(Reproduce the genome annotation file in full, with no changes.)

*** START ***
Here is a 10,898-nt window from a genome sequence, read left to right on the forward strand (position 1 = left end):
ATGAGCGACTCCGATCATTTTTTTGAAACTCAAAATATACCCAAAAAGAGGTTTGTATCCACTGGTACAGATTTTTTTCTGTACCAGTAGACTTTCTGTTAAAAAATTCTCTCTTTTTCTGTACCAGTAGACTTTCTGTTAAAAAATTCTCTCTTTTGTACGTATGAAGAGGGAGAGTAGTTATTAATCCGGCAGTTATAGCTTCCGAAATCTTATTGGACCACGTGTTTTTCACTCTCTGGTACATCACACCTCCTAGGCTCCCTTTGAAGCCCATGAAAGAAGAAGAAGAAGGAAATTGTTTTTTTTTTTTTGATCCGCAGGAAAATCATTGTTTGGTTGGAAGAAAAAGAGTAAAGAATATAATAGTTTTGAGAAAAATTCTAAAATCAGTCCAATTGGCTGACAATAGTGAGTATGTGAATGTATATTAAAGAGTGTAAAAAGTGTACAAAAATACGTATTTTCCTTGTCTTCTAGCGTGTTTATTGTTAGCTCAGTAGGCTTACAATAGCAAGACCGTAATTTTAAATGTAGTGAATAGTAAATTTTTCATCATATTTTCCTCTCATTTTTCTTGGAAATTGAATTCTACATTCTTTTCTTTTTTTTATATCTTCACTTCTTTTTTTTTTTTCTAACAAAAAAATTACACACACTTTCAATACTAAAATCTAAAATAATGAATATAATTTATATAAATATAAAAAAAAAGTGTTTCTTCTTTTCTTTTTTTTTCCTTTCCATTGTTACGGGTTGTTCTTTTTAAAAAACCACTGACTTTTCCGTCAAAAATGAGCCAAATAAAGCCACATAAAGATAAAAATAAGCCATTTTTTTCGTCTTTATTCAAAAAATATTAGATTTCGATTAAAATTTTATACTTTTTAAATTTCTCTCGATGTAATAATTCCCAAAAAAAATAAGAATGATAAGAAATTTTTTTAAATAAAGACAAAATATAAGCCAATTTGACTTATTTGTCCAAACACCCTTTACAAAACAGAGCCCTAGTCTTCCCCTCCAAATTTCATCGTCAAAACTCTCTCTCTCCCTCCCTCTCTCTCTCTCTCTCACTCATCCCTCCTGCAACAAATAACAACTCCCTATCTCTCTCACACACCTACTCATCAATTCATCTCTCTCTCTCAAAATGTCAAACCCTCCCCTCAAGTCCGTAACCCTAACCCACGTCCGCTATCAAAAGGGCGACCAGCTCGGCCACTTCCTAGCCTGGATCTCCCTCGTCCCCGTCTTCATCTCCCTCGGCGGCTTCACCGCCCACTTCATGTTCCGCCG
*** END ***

Here is a 10,898-nt window from a genome sequence, read left to right on the forward strand (position 1 = left end):
ATGAGCGACTCCGATCATTTTTTTGAAACTCAAAATATACCCAAAAAGAGGTTTGTATCCACTGGTACAGATTTTTTTCTGTACCAGTAGACTTTCTGTTAAAAAATTCTCTCTTTTTCTGTACCAGTAGACTTTCTGTTAAAAAATTCTCTCTTTTGTACGTATGAAGAGGGAGAGTAGTTATTAATCCGGCAGTTATAGCTTCCGAAATCTTATTGGACCACGTGTTTTTCACTCTCTGGTACATCACACCTCCTAGGCTCCCTTTGAAGCCCATGAAAGAAGAAGAAGAAGGAAATTGTTTTTTTTTTTTTGATCCGCAGGAAAATCATTGTTTGGTTGGAAGAAAAAGAGTAAAGAATATAATAGTTTTGAGAAAAATTCTAAAATCAGTCCAATTGGCTGACAATAGTGAGTATGTGAATGTATATTAAAGAGTGTAAAAAGTGTACAAAAATACGTATTTTCCTTGTCTTCTAGCGTGTTTATTGTTAGCTCAGTAGGCTTACAATAGCAAGACCGTAATTTTAAATGTAGTGAATAGTAAATTTTTCATCATATTTTCCTCTCATTTTTCTTGGAAATTGAATTCTACATTCTTTTCTTTTTTTTATATCTTCACTTCTTTTTTTTTTTTCTAACAAAAAAATTACACACACTTTCAATACTAAAATCTAAAATAATGAATATAATTTATATAAATATAAAAAAAAAGTGTTTCTTCTTTTCTTTTTTTTTCCTTTCCATTGTTACGGGTTGTTCTTTTTAAAAAACCACTGACTTTTCCGTCAAAAATGAGCCAAATAAAGCCACATAAAGATAAAAATAAGCCATTTTTTTCGTCTTTATTCAAAAAATATTAGATTTCGATTAAAATTTTATACTTTTTAAATTTCTCTCGATGTAATAATTCCCAAAAAAAATAAGAATGATAAGAAATTTTTTTAAATAAAGACAAAATATAAGCCAATTTGACTTATTTGTCCAAACACCCTTTACAAAACAGAGCCCTAGTCTTCCCCTCCAAATTTCATCGTCAAAACTCTCTCTCTCCCTCCCTCTCTCTCTCTCTCTCACTCATCCCTCCTGCAACAAATAACAACTCCCTATCTCTCTCACACACCTACTCATCAATTCATCTCTCTCTCTCAAAATGTCAAACCCTCCCCTCAAGTCCGTAACCCTAACCCACGTCCGCTATCAAAAGGGCGACCAGCTCGGCCACTTCCTAGCCTGGATCTCCCTCGTCCCCGTCTTCATCTCCCTCGGCGGCTTCACCGCCCACTTCATGTTCCGCCG